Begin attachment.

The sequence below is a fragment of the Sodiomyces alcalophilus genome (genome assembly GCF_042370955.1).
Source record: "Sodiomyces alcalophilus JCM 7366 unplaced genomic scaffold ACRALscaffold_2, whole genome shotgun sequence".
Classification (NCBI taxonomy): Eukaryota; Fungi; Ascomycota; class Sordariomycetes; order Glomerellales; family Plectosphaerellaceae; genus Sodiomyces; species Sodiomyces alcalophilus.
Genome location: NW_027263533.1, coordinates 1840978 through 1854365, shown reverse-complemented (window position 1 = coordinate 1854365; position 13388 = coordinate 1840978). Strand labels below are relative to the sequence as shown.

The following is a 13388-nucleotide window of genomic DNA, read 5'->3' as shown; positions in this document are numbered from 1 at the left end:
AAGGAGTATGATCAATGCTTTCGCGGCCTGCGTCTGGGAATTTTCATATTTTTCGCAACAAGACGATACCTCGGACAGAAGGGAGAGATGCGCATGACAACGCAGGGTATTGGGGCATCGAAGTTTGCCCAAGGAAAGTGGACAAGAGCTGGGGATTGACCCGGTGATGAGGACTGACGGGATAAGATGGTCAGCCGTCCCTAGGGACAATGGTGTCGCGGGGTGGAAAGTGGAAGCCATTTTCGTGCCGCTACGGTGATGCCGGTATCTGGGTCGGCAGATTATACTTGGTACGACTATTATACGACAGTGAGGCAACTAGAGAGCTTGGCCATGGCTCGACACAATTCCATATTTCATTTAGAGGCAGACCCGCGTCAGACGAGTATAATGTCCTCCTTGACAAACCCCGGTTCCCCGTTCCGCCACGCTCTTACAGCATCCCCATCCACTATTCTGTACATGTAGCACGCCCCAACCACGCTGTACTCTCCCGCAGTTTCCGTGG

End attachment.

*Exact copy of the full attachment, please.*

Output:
The sequence below is a fragment of the Sodiomyces alcalophilus genome (genome assembly GCF_042370955.1).
Source record: "Sodiomyces alcalophilus JCM 7366 unplaced genomic scaffold ACRALscaffold_2, whole genome shotgun sequence".
Classification (NCBI taxonomy): Eukaryota; Fungi; Ascomycota; class Sordariomycetes; order Glomerellales; family Plectosphaerellaceae; genus Sodiomyces; species Sodiomyces alcalophilus.
Genome location: NW_027263533.1, coordinates 1840978 through 1854365, shown reverse-complemented (window position 1 = coordinate 1854365; position 13388 = coordinate 1840978). Strand labels below are relative to the sequence as shown.

The following is a 13388-nucleotide window of genomic DNA, read 5'->3' as shown; positions in this document are numbered from 1 at the left end:
AAGGAGTATGATCAATGCTTTCGCGGCCTGCGTCTGGGAATTTTCATATTTTTCGCAACAAGACGATACCTCGGACAGAAGGGAGAGATGCGCATGACAACGCAGGGTATTGGGGCATCGAAGTTTGCCCAAGGAAAGTGGACAAGAGCTGGGGATTGACCCGGTGATGAGGACTGACGGGATAAGATGGTCAGCCGTCCCTAGGGACAATGGTGTCGCGGGGTGGAAAGTGGAAGCCATTTTCGTGCCGCTACGGTGATGCCGGTATCTGGGTCGGCAGATTATACTTGGTACGACTATTATACGACAGTGAGGCAACTAGAGAGCTTGGCCATGGCTCGACACAATTCCATATTTCATTTAGAGGCAGACCCGCGTCAGACGAGTATAATGTCCTCCTTGACAAACCCCGGTTCCCCGTTCCGCCACGCTCTTACAGCATCCCCATCCACTATTCTGTACATGTAGCACGCCCCAACCACGCTGTACTCTCCCGCAGTTTCCGTGG